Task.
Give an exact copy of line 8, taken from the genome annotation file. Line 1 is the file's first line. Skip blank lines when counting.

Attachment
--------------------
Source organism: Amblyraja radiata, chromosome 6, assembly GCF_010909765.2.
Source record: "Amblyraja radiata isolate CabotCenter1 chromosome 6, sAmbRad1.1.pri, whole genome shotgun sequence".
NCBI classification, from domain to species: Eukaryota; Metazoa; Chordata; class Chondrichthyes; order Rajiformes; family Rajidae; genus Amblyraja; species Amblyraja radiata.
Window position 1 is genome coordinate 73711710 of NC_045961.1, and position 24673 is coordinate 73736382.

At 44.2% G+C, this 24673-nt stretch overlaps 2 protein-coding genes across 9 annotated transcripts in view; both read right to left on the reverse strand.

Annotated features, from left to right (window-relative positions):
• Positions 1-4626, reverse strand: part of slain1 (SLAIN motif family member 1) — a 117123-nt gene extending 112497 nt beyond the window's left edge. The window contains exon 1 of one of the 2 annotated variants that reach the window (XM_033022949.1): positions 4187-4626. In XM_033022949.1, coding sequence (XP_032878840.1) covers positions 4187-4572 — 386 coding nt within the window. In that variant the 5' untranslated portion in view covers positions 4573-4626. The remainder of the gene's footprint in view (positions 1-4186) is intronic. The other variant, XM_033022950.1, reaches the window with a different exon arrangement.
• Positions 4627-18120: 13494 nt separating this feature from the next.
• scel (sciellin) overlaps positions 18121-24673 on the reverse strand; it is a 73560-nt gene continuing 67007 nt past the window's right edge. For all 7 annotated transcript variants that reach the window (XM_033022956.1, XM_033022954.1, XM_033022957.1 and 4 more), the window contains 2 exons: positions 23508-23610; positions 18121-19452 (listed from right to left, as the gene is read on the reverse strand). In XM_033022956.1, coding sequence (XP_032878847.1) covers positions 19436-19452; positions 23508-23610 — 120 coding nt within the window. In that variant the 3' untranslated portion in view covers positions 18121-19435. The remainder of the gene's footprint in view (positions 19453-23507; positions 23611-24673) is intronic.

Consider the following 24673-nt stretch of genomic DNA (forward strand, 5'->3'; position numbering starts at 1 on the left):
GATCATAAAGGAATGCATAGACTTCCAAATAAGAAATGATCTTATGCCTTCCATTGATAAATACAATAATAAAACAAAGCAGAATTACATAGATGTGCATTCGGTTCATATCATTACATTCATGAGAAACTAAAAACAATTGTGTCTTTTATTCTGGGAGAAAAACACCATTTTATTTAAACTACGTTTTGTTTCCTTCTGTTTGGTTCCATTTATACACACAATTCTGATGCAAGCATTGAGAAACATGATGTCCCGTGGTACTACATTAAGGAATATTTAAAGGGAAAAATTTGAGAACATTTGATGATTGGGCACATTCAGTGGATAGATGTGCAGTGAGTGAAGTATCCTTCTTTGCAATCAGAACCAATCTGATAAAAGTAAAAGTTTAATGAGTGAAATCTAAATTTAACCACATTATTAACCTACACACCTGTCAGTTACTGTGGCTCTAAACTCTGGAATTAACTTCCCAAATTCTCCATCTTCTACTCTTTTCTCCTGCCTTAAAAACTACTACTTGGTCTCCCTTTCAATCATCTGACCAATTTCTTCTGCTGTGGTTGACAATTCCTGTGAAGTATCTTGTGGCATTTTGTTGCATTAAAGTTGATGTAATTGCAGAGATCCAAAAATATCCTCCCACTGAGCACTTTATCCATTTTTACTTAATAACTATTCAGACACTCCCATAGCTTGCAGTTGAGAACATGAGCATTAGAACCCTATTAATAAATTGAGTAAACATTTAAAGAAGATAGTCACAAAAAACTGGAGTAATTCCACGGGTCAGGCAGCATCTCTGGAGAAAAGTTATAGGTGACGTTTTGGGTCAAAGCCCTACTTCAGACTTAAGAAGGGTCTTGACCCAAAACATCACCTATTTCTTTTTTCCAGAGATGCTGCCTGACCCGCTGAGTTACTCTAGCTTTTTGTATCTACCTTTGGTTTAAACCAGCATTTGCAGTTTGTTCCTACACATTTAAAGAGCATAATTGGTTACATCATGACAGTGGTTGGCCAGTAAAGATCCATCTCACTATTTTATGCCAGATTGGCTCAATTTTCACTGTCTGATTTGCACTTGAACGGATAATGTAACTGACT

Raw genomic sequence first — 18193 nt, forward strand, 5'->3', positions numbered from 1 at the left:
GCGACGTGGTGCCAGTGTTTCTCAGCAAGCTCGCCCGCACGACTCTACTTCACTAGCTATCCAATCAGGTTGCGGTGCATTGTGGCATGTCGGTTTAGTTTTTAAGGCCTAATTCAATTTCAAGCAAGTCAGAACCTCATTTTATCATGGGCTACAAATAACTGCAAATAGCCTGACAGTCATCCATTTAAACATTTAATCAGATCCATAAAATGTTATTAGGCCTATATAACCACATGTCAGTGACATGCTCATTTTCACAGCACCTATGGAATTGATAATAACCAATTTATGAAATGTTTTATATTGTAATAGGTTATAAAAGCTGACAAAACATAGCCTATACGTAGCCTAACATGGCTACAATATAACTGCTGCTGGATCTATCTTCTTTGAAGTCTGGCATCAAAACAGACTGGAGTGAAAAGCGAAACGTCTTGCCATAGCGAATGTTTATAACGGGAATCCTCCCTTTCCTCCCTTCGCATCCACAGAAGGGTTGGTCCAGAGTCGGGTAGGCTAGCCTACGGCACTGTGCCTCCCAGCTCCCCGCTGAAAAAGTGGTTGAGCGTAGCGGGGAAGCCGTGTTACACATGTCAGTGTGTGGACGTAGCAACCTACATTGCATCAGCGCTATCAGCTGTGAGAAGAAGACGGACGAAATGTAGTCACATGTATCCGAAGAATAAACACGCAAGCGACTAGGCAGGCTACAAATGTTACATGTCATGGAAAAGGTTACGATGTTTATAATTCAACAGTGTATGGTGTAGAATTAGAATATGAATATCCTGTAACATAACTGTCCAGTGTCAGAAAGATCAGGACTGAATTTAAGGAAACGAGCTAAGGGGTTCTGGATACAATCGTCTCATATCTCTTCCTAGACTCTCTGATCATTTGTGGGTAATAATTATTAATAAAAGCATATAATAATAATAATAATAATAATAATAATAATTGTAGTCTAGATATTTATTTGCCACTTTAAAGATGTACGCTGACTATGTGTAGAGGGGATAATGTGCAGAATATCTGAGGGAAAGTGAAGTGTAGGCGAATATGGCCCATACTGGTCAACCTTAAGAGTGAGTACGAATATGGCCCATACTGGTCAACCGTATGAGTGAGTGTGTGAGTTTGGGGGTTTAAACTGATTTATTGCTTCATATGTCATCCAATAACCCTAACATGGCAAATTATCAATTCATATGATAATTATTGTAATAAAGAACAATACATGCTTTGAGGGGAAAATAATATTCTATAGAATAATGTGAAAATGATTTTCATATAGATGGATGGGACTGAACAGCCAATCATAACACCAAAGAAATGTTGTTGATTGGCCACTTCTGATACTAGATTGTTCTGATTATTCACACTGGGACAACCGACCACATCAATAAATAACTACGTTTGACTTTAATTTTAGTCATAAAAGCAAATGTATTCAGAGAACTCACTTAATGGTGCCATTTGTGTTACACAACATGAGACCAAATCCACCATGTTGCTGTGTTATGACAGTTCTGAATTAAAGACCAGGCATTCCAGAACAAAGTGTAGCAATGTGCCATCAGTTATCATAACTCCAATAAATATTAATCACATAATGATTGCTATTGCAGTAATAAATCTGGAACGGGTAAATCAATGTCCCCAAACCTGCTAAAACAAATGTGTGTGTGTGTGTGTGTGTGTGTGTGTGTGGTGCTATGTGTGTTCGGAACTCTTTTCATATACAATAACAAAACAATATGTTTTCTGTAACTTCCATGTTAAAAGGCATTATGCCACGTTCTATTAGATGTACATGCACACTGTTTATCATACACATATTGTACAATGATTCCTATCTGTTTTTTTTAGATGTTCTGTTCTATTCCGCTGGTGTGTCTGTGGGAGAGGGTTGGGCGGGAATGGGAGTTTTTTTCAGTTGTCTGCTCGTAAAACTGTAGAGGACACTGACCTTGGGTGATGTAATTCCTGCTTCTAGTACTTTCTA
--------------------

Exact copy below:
• Positions 4627-18120: 13494 nt separating this feature from the next.